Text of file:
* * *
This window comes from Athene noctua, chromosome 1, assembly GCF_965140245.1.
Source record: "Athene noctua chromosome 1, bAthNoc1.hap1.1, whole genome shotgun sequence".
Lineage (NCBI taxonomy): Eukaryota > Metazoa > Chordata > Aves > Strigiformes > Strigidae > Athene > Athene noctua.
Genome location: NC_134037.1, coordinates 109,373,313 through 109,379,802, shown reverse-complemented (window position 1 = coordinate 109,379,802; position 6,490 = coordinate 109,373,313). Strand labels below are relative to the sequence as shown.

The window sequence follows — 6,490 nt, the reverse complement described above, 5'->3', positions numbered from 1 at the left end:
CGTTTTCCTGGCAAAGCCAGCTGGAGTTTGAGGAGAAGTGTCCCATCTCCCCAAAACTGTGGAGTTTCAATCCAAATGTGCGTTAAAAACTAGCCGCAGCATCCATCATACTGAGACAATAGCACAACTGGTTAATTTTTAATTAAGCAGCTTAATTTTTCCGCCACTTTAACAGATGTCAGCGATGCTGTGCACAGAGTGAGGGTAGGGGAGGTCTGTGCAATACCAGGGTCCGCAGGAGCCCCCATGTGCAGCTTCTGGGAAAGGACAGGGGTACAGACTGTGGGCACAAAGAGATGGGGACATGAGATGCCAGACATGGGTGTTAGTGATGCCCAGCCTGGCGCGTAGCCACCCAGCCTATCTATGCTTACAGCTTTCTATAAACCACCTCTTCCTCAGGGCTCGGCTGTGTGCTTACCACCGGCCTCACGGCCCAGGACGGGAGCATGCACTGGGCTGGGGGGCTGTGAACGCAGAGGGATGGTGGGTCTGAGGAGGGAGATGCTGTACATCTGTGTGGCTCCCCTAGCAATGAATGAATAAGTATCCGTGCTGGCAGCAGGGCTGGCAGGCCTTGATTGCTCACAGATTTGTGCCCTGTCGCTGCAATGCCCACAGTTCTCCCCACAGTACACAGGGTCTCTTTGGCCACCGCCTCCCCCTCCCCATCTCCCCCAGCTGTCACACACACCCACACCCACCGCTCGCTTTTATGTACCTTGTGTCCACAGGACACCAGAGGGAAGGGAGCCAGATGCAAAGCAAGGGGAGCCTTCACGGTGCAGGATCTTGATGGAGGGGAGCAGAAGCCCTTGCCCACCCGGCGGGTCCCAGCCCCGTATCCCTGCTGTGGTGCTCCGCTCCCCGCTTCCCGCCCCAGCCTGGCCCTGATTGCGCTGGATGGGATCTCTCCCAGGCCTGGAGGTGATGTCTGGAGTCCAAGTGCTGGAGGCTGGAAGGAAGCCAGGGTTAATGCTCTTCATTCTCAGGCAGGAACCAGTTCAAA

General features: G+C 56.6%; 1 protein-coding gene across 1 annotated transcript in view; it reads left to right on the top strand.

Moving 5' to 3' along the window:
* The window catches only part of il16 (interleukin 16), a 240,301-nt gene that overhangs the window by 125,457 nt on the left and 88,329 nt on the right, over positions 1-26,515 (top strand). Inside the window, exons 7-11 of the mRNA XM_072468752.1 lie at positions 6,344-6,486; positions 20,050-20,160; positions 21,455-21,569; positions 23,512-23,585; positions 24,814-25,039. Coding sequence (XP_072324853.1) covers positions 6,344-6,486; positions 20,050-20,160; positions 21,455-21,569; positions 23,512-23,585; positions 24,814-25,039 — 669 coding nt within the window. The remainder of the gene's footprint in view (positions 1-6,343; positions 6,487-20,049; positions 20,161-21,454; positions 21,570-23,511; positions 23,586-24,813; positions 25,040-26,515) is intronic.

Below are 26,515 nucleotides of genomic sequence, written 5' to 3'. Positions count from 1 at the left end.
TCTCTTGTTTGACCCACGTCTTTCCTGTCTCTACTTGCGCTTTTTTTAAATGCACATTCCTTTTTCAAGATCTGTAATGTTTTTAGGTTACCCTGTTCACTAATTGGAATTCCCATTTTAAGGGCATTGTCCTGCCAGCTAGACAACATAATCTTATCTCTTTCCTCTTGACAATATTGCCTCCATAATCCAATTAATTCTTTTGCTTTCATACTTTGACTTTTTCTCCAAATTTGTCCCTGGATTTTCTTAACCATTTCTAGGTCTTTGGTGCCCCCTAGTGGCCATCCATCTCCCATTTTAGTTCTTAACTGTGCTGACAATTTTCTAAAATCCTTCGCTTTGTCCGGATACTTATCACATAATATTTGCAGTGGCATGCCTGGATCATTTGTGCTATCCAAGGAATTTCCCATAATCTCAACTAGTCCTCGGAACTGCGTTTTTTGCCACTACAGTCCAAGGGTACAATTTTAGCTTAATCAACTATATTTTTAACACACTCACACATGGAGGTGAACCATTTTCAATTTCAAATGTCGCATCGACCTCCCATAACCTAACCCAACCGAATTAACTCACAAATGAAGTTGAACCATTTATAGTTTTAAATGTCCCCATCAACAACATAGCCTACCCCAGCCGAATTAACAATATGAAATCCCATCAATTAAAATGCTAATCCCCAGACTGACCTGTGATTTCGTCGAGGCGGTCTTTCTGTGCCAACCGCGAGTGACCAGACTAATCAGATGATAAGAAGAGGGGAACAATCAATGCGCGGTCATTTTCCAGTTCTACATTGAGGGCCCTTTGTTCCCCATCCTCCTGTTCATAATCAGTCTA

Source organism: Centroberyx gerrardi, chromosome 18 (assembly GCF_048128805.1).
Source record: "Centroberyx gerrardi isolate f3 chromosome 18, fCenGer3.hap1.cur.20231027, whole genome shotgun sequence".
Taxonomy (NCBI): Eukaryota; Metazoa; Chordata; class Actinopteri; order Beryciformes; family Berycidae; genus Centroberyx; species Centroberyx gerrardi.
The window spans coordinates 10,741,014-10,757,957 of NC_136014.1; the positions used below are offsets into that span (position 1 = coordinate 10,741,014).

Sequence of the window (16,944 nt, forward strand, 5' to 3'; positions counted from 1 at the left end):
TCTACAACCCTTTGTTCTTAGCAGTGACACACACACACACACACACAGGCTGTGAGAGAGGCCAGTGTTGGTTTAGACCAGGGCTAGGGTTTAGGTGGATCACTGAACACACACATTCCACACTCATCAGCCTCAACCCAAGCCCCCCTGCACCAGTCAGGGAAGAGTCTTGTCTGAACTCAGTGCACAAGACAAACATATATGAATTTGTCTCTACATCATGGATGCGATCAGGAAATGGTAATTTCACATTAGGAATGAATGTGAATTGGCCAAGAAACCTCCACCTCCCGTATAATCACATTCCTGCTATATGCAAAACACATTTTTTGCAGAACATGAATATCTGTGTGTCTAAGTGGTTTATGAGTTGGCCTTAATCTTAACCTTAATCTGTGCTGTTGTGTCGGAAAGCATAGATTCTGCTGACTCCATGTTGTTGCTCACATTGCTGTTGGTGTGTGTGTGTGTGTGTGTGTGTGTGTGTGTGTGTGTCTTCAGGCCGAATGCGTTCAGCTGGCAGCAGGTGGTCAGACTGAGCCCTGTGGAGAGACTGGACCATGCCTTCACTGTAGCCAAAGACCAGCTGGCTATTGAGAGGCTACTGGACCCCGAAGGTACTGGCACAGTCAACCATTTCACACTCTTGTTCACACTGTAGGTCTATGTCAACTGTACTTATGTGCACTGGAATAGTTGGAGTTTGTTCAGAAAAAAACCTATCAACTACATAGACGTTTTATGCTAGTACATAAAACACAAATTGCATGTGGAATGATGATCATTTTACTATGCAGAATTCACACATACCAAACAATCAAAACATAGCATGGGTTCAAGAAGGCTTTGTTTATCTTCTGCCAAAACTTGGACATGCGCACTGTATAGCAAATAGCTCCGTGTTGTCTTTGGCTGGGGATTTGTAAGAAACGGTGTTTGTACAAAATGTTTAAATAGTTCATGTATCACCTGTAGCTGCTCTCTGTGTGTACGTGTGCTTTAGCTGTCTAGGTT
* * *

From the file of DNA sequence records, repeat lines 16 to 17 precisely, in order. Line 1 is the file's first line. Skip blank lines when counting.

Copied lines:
Sequence of the window (16,944 nt, forward strand, 5' to 3'; positions counted from 1 at the left end):
TCTACAACCCTTTGTTCTTAGCAGTGACACACACACACACACACACAGGCTGTGAGAGAGGCCAGTGTTGGTTTAGACCAGGGCTAGGGTTTAGGTGGATCACTGAACACACACATTCCACACTCATCAGCCTCAACCCAAGCCCCCCTGCACCAGTCAGGGAAGAGTCTTGTCTGAACTCAGTGCACAAGACAAACATATATGAATTTGTCTCTACATCATGGATGCGATCAGGAAATGGTAATTTCACATTAGGAATGAATGTGAATTGGCCAAGAAACCTCCACCTCCCGTATAATCACATTCCTGCTATATGCAAAACACATTTTTTGCAGAACATGAATATCTGTGTGTCTAAGTGGTTTATGAGTTGGCCTTAATCTTAACCTTAATCTGTGCTGTTGTGTCGGAAAGCATAGATTCTGCTGACTCCATGTTGTTGCTCACATTGCTGTTGGTGTGTGTGTGTGTGTGTGTGTGTGTGTGTGTGTGTGTCTTCAGGCCGAATGCGTTCAGCTGGCAGCAGGTGGTCAGACTGAGCCCTGTGGAGAGACTGGACCATGCCTTCACTGTAGCCAAAGACCAGCTGGCTATTGAGAGGCTACTGGACCCCGAAGGTACTGGCACAGTCAACCATTTCACACTCTTGTTCACACTGTAGGTCTATGTCAACTGTACTTATGTGCACTGGAATAGTTGGAGTTTGTTCAGAAAAAAACCTATCAACTACATAGACGTTTTATGCTAGTACATAAAACACAAATTGCATGTGGAATGATGATCATTTTACTATGCAGAATTCACACATACCAAACAATCAAAACATAGCATGGGTTCAAGAAGGCTTTGTTTATCTTCTGCCAAAACTTGGACATGCGCACTGTATAGCAAATAGCTCCGTGTTGTCTTTGGCTGGGGATTTGTAAGAAACGGTGTTTGTACAAAATGTTTAAATAGTTCATGTATCACCTGTAGCTGCTCTCTGTGTGTACGTGTGCTTTAGCTGTCTAGGTT